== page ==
An executive at a Philippines holding company established in 1999; Bloomberry Resorts Corporation, has today voiced his concerns over the lack of clarity relating to locations and regulations along with escalating costs of Japan’s integrated resort plans.
The plans, which involve the issuing of three licenses to develop integrated resorts in Japan, should have operators ‘thinking twice’ about investing in developments in the East Asian nation.
Enrique Razon Jr, chief executive officer of Bloomberry Resorts Corporation also reiterated the firm’s commitment to Japan whilst voicing the concerns in an interview with a business to business digital and print industry media firm.
“It’s becoming a bit of a joke. The process is pretty much muddled still and nobody really knows what’s going on. I know in Japan pachinko is very popular, but do they actually play baccarat? We don’t see much of that here, even though there’s a lot of Japanese in the Philippines. You don’t see that much anywhere actually, so there are still question marks. Is it going to be an integrated resort with a massive floor of pachinko? Is that how it is going to end up? There are still a lot of questions to be answered.”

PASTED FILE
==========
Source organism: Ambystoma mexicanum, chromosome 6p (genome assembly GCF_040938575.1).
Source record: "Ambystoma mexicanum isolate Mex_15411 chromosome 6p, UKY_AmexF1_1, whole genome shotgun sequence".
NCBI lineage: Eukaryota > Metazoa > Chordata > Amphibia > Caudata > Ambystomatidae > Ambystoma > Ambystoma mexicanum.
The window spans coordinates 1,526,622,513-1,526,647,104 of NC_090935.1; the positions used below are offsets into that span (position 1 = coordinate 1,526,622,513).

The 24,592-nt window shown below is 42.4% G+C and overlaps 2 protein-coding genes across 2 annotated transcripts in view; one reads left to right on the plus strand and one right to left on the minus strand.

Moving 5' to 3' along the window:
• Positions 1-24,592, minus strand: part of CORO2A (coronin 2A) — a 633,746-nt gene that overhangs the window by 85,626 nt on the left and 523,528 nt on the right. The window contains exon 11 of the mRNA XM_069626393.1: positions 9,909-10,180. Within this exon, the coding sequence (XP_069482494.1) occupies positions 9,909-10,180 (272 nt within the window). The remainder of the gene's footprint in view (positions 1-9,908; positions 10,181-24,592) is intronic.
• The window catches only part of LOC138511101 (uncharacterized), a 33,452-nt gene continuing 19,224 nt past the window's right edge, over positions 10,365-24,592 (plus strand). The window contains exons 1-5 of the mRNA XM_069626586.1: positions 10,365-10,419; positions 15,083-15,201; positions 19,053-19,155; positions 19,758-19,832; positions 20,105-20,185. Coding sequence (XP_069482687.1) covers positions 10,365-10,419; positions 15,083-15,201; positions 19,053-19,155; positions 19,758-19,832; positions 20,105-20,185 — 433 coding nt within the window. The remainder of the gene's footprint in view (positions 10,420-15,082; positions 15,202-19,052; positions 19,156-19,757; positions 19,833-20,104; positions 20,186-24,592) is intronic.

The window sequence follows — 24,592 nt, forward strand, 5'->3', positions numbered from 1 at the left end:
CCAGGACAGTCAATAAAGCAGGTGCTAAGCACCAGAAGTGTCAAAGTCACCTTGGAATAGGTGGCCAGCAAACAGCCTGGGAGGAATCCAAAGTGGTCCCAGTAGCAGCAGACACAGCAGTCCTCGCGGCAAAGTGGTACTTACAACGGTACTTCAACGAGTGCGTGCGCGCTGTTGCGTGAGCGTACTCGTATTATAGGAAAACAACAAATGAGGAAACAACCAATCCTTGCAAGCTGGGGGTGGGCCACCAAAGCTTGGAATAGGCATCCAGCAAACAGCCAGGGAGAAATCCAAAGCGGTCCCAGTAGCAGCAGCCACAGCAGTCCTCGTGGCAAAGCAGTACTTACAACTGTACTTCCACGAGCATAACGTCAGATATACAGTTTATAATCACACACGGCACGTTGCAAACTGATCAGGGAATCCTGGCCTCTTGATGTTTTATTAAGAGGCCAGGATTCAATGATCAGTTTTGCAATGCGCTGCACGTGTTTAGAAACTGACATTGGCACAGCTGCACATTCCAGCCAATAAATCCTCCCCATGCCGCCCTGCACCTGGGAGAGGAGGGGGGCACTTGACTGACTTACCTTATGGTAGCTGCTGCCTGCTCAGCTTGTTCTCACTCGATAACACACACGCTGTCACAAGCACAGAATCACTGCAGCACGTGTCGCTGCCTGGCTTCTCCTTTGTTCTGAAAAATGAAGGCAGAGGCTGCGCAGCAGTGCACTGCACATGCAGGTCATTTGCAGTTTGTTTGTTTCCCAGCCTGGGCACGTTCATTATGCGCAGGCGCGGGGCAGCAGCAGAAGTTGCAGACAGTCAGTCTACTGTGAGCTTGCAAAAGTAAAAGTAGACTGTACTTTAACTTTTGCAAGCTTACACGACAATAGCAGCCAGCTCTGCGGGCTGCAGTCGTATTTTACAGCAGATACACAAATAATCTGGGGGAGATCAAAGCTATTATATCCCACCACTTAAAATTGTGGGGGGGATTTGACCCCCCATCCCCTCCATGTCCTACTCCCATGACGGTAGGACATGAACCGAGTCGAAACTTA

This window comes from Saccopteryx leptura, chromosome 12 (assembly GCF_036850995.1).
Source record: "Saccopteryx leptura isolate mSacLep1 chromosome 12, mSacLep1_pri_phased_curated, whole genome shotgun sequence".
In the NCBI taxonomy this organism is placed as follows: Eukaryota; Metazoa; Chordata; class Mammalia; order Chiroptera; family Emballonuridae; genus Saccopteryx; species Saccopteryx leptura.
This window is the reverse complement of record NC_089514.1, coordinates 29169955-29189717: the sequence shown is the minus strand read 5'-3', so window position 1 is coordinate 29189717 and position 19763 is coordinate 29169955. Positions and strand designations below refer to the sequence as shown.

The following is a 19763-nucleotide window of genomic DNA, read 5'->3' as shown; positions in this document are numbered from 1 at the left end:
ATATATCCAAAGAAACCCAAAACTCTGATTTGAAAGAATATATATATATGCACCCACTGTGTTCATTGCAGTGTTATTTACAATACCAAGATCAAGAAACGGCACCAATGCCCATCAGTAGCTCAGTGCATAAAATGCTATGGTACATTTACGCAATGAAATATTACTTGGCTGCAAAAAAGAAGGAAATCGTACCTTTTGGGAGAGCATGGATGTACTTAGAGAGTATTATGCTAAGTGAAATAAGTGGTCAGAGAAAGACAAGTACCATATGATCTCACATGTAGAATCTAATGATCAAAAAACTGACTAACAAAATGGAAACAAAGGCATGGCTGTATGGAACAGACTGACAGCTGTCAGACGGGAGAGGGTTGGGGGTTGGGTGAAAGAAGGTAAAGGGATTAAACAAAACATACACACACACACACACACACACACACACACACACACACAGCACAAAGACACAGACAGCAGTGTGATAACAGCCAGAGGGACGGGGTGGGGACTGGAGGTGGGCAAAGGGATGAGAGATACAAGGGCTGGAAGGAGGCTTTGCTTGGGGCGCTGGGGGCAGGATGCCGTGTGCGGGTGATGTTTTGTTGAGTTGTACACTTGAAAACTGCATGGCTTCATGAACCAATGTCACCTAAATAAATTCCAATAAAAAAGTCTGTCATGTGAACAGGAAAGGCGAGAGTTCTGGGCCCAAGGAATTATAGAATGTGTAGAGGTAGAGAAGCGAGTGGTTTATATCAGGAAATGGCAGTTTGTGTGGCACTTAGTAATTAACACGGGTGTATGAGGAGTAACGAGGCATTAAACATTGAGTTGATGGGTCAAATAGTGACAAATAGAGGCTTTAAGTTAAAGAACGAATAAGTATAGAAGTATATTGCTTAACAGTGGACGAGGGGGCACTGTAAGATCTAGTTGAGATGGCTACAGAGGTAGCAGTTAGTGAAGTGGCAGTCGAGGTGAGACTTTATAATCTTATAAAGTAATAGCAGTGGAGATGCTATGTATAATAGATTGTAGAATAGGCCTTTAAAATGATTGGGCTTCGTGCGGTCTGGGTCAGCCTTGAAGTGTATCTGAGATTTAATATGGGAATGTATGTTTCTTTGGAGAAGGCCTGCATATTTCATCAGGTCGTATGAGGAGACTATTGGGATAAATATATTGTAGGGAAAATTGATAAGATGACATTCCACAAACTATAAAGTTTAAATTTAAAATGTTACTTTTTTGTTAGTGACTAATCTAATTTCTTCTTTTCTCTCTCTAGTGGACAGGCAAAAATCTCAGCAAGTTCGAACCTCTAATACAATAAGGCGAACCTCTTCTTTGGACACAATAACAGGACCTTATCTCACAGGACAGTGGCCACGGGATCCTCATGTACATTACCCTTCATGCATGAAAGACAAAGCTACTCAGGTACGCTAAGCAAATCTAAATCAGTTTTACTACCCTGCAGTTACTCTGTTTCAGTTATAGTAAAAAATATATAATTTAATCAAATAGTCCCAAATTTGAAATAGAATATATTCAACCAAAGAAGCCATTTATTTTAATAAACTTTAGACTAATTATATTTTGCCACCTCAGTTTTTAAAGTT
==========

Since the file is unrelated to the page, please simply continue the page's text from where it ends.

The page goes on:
Razon Jr elaborated on the uncertainty surrounding the issue and what the future holds:
“It’s also hard because a prefecture will be going for an IR and then they suddenly back off. Some of them are very serious, but the numbers are quite mind boggling. We would definitely consider other locations, it’s just that Wakayama seems determined to develop an IR whereas some of the others are kind of iffy. Tokyo doesn’t want one, Yokohama maybe, maybe not. Chiba said they wanted one, and now they say they don’t want one. So what is this process anyway? Where’s the clarity? It’s a US$10 billion investment (in metropolitan locations like Yokohama). If I had US$10 billion sitting on me, I don’t know if I would build that casino. Are we going to end up with 20 IRs in Japan or just four or five? What can the market absorb? These are unknowns. It could be the greatest thing in the world, right? Nobody knows.”
Very little progress has been made in Japan with regards to developing integrated resorts and although the government insists that its plans are still moving forward, time, attention and money has been diverted towards tackling the coronavirus outbreak, including the cruise ship quarantine, which made headlines last week.